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Child abuse, the Pope and organized skepticism…now what?

Posted in Skepdude by Skepdude on April 12, 2010

There is a literal fire storm going on on Twitter , and the catalyst I would say is Rebecca Watson’s entry about the pope, to which I linked here earlier today.  Venerable names in skepticism are wondering out loud what the “movement’s” involvement  with this issue should be? Should we actively seek the pope’s indictment? Should we just endorse it, without getting involved too much? Should we shrug our shoulders and say “that’s not my job“? Twitter may not be the best medium to discuss this issue; 140 charachters are too little for us to be able to have any meaningful discussion, so I decided to elaborate my position here.

So let us get the technicalities out of the way: this is a purely legal issue. The pope stands accused of covering up for child rapists. Some facts have made their way into the public sphere. As is the case with most things like this, many more  very likely have not. Should the pope be held responsible? Probably. Is he guilty?  I do not know! That is why we have a legal system, to sort these sort of things out.  The question “Is the pope responsible and if yes to what extent?” is not a skeptical issue; nor is it an atheist issue. It is simply, purely a legal matter.

So from this point of view, skepticism, as a movement, has not much constructive to add to the discussion. The question then becomes, what, if any, should our involvement be? This is where it becomes a bit more of a personnal choice, and it is open to speculation. One can easily maintain that the religious beliefs is what induced the behavior, but one can just as easily maintain that greed and concern for the institution and it’s well being is what induced the behavior. Or one may come up with a host of other reasonable explanations. I do not think that enough evidence has come to light for us to pretend to know for sure what motivated the alleged misbehavior. So far, it seems that a concern about the church and the church’s reputation might be the front runner.  If that were the case, what should organized skepticm’s involvement be?

I think the correct answer here is: whatever the individual skeptic feels is the right thing! This is not a skeptical issue, technically speaking, so it would be hard to argue what the movement’s response should be! On the other hand, we are all human beings, and we all have emotional responses, as we should, especially to cases so morally clear cut as child rape is. So from the human point of view, we should all feel that outrage and that desire to see whoever is responsible brought to justice. Except that we’re seeing what appears to be a lack of response in the eyes of daming evidence, and one can only wonder how much the fact that this is the pope we’re talking about has to do with anything. Is there a ridiculous double standard playing in front of our eyes? Possibly, which should make our skeptical minds get back in gear, because something that goes counter to critical thinking is, at least partially, within our area of expertise.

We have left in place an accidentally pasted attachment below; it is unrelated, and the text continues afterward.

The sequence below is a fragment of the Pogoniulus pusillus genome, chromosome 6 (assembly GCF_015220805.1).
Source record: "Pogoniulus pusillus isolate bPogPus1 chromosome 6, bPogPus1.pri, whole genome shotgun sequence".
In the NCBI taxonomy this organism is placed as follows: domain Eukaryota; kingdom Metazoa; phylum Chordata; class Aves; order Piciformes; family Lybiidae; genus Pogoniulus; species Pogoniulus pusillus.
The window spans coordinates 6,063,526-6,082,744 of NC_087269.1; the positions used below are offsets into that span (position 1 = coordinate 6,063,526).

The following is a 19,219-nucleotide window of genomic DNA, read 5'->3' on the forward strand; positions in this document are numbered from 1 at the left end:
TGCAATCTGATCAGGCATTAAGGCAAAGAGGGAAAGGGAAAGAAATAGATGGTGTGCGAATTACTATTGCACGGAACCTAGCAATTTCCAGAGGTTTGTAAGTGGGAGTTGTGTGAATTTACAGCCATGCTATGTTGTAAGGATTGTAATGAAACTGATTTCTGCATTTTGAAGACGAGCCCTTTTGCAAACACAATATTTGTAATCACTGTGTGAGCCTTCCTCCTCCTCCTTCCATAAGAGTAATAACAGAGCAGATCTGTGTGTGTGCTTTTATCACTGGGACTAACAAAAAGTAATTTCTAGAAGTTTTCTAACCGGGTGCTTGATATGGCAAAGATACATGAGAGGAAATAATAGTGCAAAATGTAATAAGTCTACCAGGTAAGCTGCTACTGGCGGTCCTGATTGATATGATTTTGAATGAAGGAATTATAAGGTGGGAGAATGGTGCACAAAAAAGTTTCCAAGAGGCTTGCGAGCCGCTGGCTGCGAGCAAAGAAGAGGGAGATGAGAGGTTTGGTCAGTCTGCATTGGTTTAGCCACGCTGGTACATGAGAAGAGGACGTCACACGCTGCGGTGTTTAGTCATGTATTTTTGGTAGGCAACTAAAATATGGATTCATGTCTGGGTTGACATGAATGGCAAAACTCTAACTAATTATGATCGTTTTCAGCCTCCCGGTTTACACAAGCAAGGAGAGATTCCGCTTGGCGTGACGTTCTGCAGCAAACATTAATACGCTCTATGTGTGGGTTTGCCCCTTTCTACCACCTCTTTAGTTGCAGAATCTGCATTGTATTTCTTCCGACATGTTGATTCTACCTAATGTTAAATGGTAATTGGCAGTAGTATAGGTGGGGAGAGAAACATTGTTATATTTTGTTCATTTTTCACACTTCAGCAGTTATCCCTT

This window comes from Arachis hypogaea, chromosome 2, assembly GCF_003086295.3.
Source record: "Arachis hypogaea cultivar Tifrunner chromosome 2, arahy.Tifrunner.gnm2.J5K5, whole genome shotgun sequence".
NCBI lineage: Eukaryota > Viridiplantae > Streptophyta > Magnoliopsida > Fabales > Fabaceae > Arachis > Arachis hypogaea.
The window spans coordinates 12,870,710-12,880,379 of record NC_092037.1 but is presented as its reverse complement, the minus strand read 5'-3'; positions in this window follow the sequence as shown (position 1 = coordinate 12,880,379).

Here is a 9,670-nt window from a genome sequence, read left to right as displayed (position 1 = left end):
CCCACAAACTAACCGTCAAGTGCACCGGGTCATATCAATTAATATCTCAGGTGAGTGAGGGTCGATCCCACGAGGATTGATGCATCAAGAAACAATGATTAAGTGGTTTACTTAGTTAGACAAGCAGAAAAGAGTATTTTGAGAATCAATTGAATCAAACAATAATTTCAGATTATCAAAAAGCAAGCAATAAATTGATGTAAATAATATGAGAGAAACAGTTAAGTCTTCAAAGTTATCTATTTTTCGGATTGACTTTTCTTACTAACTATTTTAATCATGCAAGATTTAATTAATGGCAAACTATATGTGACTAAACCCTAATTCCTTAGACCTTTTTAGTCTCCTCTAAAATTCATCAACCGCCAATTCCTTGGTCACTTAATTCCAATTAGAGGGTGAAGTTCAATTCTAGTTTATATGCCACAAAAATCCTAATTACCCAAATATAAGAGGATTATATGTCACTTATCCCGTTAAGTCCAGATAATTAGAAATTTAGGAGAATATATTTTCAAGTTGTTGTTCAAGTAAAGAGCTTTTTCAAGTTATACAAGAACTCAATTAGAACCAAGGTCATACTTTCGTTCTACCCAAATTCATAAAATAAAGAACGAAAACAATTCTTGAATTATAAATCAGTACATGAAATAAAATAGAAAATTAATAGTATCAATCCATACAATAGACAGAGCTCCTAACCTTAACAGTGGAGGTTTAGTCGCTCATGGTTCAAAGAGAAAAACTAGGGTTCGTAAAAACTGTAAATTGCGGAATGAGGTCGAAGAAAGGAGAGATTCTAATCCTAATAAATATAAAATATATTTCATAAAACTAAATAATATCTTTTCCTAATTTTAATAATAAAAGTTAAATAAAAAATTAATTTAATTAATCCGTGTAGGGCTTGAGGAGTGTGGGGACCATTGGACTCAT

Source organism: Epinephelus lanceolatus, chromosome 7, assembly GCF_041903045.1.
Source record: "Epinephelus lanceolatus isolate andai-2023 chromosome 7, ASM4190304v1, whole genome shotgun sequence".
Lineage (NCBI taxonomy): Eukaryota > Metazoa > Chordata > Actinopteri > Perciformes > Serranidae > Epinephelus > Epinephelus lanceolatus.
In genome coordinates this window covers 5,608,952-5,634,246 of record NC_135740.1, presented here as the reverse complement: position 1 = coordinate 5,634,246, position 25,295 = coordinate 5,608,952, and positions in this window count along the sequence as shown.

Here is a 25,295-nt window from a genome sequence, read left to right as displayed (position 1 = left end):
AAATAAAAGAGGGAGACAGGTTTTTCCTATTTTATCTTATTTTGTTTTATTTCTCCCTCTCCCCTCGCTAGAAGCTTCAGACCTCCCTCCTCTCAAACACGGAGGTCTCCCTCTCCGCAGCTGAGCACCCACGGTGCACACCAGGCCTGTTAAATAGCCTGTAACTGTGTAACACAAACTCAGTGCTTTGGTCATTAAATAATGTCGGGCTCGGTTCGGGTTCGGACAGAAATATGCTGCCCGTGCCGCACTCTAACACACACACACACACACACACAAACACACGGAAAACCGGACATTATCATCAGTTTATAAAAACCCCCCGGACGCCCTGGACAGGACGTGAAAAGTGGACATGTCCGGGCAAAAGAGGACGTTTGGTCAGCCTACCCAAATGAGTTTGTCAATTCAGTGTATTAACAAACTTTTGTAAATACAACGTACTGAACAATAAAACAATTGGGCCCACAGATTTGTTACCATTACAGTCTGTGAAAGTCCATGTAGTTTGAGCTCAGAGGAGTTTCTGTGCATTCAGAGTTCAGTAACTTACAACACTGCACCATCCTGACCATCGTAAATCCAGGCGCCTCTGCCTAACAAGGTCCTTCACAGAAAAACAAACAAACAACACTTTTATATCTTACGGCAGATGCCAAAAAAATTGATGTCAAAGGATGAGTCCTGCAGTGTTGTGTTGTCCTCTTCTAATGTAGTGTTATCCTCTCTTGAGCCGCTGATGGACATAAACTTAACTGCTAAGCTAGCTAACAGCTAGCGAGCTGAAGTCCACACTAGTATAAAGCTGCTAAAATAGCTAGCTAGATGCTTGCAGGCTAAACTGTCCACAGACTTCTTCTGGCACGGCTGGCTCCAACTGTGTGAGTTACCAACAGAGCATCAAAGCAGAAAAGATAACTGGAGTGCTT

However, I do not agree with those that maintain that skepticism, including the skeptical organizations out there, ought to keep quiet about this issue. There is nothing wrong with a skeptical organization showing support for something they think is right, even something not within their area of  expertise.  For example, what would be wrong if the JREF endorsed the idea of legal action towards the pope? Sure they are not a moral authority, nor a legal one, but they have their own morals nevertheless. If these morals are offended by what has happened, what is the problem with them expressing that? Does that mean that CFI is bound by JREF’s actions? Of course not, JREF does not speak for all skeptics or for skepticism as a movement; JREF is allowed to maintain positions that may leave a sour note on some skeptic’s collective mouths.